The service, known as Car 87/88, currently receives more than 200 requests per month to attend what are largely non-emergency incidents for people in a mental health crisis.
In each case, the officer-nurse teams travel in an unmarked police car to assess, manage and decide the most appropriate action for a person.
That action may include referrals for community-based mental health services or emergency intervention, according to police.
Two reports that went before the Vancouver Police Board Thursday indicate a third car and team is needed to keep up with the workload.
The reports consisted of a review of the VPD’s 2020 business plan and an investigation into a mother’s complaint of why the service wasn’t available for her mentally ill son.
The push to bolster the service comes after police recently added a second team — Car 88 — in July 2020, which allowed for coverage of the city during morning and afternoon shifts, seven days a week.
“However, the increased resources are still unable to meet the demand,” wrote Staff Sgt. Damian Searwar in a report to the board. “Currently, the VPD is engaged in talks to further increase this service.”
The report doesn’t elaborate on those talks, although the Metro Vancouver board of directors sent a letter March 26 to Solicitor General Mike Farnworth and Minister of Mental Health and Addictions Sheila Malcolmson demanding an increase in mental health services “to partner and support police in all Metro Vancouver communities.”
The letter was written after the Metro board received a presentation from the VPD on its mental health programs, which highlighted the Car 87/88 service.
“There is an acute and urgent need to increase support for mental health services and policing programming that fulfill similar objectives as Car 87,” said the letter authored by Burnaby city councillor Sav Dhaliwal and Port Coquitlam Mayor Brad West.
The Ministry of Mental Health and Addictions said in an emailed statement Thursday that it had received the letter and “a response will be sent very soon.”
“The ministries of Public Safety and Solicitor General and Mental Health and Addictions are working in collaboration on mental health related issues involving police,” the statement said.
“The Special Committee on reforming the Police Act is also examining the role of police with respect to complex social issues including mental health and wellness, addictions and harm reduction; and in consideration of any appropriate changes to relevant sections of the Mental Health Act.”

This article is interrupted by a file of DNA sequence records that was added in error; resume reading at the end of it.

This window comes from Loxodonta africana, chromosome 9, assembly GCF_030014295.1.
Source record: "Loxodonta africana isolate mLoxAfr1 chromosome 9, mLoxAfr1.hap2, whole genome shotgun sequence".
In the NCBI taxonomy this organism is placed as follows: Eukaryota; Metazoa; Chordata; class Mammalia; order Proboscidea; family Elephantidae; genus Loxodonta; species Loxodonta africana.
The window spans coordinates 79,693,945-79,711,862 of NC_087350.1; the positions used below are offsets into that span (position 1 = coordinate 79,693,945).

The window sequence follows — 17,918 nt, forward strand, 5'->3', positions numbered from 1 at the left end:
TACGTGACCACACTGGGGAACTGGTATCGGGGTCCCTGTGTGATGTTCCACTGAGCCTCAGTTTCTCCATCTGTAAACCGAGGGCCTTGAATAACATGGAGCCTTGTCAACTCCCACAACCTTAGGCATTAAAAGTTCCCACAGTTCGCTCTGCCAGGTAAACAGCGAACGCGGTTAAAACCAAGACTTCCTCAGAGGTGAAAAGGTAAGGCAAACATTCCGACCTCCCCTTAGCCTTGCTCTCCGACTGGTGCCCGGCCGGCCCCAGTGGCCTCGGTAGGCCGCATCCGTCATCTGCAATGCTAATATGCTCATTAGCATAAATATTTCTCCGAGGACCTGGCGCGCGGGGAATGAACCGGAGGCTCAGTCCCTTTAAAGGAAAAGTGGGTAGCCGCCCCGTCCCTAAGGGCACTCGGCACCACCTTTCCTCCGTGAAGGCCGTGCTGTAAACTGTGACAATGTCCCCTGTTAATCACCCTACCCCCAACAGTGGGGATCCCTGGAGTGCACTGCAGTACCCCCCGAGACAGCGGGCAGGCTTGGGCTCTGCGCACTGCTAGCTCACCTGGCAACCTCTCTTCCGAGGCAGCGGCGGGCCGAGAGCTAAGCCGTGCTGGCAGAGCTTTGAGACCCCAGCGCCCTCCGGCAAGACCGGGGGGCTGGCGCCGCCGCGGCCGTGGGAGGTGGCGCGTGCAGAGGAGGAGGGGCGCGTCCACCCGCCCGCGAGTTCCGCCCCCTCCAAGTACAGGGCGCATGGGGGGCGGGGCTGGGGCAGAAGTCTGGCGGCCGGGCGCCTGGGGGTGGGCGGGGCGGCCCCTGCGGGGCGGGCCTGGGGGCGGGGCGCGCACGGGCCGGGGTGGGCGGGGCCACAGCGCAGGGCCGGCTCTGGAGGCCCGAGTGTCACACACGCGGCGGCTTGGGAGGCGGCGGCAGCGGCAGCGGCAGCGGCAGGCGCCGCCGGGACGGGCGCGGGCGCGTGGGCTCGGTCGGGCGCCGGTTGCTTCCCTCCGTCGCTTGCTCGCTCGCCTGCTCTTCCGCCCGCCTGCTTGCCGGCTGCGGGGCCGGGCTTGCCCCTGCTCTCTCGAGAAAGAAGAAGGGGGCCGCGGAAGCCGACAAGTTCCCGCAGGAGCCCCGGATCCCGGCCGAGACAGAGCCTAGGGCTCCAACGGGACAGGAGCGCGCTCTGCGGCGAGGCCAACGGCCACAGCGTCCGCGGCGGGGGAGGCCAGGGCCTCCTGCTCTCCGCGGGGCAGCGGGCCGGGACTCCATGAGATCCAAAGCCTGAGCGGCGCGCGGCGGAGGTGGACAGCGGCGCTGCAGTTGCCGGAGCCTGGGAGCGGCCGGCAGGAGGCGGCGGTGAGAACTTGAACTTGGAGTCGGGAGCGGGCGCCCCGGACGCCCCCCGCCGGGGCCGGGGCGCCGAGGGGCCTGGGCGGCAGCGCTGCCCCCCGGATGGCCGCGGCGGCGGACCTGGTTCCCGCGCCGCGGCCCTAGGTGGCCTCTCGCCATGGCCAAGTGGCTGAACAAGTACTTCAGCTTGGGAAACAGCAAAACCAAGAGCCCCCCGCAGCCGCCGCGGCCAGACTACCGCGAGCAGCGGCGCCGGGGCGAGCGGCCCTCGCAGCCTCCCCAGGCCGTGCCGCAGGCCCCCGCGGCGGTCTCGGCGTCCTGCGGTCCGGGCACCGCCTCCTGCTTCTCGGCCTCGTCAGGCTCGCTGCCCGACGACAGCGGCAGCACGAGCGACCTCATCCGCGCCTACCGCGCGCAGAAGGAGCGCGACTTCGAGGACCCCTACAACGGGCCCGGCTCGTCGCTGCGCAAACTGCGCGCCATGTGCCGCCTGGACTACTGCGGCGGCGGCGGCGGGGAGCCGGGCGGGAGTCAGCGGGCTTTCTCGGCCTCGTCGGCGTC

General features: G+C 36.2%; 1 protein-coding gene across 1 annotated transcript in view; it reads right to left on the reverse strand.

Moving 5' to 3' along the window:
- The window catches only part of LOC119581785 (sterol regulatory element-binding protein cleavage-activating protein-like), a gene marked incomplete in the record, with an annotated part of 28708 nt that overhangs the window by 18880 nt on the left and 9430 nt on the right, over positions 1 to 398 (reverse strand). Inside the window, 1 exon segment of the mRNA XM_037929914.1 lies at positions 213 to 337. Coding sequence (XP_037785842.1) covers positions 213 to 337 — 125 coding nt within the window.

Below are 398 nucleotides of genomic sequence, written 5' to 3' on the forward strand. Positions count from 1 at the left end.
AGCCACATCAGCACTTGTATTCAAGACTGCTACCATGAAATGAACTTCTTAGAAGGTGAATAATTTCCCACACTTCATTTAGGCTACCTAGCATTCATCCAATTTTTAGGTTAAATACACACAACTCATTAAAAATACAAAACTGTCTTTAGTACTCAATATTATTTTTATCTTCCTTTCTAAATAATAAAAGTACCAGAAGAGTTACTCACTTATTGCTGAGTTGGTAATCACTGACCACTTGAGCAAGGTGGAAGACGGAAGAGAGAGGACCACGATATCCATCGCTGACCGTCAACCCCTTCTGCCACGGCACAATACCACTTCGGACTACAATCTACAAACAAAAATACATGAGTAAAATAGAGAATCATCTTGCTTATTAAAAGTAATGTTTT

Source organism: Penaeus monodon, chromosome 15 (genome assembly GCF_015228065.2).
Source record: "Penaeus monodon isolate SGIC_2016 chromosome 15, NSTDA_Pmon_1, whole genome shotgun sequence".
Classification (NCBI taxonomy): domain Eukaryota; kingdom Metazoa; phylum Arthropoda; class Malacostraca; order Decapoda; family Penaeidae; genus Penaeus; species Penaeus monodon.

In the Vancouver case involving the mother and her son, neither Car 87 nor 88 attended the home where the mother made multiple 911 calls on Dec. 23 and 24, 2020.
She stated her son, who is diagnosed with schizoaffective disorder, had not slept for three days, stopped taking his medication and “demonstrated periods of physical and verbal violence.”
The woman had locked herself in her room for safety.
Four years prior, police had to break down her son’s door because he had gone out his bedroom window and onto the roof.
The day before making her first 911 call, the woman phoned the Southeast Mental Health Team and was told her son’s psychiatrist and case manager were on vacation.
The mother’s request was for Car 87 or 88 to attend — which they had done previously — with “an officer in plain clothes,” Searwar’s report said, noting on both days the teams were unavailable.
“In her complaint, she questioned if Car 87/88 was unavailable for two days due to inadequate funding or insufficient resources,” the report said.
“She also questioned why 911 operators do not have access to the schedule for Car 87/88. Several days prior to her complaint, she called the non-emergency line but was unable to receive any answers to these questions.”
Searwar explained in his report that a portion of the mandate for Car 87/88 is to assist with “in-progress calls” but “is not typically used for critical incidents that require an immediate police response.”
That distinction was explained to the mother, who told Searwar she had written to a number of organizations, including Vancouver Coastal Health and Vancouver city council to request an increase in resources for the Car 87/88 program.
“Having reviewed this matter, it is clear that there could have been better information communicated to the complainant in relation to the role and availability of Car 87/88,” Searwar said.
In the end, patrol officers apprehended the woman’s son under the provisions of the Mental Health Act, which was determined to be the appropriate action at the time.
A statistical report included in the police board’s agenda noted apprehensions under the Act totalled 704 between January and March of this year, an 18.3 per cent increase over the same period in 2020.
Over the past three years, the VPD has been involved in an average of 4,750 apprehensions per year.